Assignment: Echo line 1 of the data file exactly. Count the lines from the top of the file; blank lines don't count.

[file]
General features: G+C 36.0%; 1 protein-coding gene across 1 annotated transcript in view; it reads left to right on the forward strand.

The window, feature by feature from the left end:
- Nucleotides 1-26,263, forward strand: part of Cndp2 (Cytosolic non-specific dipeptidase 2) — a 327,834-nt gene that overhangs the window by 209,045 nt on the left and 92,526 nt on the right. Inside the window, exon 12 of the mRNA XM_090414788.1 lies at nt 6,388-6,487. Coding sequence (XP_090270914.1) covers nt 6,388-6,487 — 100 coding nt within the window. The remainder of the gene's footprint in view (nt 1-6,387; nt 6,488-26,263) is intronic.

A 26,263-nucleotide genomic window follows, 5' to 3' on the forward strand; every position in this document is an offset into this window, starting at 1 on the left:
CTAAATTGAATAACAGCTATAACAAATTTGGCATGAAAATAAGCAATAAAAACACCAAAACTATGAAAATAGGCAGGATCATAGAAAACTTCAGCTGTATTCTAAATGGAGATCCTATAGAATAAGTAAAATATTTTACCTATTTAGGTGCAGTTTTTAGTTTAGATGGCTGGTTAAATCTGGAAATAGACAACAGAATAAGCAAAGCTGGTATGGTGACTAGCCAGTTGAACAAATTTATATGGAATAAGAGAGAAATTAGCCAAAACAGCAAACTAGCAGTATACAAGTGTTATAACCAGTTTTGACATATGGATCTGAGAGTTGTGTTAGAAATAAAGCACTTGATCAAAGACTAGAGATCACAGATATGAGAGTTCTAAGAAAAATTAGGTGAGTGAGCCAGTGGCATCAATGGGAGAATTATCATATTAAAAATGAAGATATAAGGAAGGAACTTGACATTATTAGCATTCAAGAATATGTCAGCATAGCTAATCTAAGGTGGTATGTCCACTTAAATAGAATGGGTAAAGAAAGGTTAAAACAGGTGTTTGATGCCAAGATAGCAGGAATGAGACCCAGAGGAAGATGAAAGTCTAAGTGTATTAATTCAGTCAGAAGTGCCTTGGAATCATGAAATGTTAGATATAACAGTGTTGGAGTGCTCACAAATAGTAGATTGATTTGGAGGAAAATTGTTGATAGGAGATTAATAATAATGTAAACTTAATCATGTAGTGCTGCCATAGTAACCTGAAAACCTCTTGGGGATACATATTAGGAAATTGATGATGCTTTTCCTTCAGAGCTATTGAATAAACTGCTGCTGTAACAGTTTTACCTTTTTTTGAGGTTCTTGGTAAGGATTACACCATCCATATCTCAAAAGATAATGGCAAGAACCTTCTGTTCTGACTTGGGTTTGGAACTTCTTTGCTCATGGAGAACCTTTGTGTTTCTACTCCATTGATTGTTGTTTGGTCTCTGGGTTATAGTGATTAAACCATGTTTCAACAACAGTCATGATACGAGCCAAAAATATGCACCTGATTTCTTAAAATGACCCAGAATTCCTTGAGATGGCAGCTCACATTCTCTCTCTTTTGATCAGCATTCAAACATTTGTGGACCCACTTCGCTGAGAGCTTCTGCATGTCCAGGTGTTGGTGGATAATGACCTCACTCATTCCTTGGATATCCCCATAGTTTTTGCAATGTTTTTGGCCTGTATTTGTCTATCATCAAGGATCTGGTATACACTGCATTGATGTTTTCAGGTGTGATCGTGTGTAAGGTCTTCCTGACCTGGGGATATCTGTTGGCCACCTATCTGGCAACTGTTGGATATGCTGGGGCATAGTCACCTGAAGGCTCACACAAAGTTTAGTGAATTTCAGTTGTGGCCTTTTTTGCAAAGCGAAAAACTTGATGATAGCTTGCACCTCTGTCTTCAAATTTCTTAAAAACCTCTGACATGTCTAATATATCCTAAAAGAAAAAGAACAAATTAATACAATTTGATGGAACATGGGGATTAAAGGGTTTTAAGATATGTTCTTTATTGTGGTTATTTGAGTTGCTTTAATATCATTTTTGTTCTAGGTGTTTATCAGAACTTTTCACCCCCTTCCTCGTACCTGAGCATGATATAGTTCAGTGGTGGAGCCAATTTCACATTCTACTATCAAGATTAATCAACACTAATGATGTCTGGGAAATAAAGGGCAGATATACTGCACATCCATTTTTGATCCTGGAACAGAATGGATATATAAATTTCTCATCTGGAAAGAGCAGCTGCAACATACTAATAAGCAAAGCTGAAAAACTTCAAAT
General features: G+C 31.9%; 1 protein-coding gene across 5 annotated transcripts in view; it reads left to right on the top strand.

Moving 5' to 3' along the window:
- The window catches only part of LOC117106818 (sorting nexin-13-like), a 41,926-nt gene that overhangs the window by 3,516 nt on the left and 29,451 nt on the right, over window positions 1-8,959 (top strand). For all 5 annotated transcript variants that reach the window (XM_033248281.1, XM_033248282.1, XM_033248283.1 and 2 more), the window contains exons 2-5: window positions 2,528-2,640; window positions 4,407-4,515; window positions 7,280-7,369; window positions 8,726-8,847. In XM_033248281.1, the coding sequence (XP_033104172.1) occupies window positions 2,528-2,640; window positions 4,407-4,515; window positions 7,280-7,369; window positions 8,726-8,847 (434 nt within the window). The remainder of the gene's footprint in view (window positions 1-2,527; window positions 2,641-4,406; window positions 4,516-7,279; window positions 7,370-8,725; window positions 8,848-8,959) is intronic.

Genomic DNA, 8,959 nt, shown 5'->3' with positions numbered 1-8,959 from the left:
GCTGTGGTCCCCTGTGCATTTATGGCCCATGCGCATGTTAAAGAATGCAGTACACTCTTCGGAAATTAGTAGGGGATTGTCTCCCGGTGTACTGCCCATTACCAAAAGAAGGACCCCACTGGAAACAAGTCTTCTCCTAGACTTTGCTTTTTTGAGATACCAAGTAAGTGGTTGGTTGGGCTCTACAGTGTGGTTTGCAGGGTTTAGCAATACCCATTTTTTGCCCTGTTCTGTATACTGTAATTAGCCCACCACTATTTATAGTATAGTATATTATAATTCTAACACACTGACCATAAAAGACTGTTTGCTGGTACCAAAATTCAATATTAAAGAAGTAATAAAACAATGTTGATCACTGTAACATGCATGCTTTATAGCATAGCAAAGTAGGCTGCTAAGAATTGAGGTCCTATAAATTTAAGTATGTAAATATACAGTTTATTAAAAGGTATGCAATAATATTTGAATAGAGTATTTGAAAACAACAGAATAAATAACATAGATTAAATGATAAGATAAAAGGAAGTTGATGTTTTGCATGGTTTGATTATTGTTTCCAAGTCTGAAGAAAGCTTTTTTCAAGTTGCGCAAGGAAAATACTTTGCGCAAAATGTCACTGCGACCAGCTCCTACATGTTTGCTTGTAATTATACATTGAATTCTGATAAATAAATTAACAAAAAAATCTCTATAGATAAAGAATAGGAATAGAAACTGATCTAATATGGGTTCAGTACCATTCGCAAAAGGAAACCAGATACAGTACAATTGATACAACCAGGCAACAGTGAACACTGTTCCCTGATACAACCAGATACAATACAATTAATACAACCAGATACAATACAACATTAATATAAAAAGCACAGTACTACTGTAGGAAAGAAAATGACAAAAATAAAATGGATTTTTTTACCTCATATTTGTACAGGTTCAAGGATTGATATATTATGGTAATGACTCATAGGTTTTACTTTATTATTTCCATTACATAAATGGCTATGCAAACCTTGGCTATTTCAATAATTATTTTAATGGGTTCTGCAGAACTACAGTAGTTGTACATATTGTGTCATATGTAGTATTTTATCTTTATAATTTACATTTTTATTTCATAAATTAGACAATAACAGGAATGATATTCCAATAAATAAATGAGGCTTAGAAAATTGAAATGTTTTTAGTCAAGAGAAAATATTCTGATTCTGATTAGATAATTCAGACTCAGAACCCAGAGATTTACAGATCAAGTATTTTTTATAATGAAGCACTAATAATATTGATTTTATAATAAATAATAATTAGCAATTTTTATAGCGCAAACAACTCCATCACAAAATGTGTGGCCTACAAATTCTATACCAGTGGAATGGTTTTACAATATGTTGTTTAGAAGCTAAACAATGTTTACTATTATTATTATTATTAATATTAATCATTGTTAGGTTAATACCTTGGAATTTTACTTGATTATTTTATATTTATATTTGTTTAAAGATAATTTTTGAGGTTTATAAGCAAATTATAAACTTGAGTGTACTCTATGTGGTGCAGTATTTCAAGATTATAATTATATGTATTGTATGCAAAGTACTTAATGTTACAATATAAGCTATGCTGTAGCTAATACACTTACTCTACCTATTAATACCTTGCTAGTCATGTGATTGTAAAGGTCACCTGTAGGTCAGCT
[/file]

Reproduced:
General features: G+C 36.0%; 1 protein-coding gene across 1 annotated transcript in view; it reads left to right on the forward strand.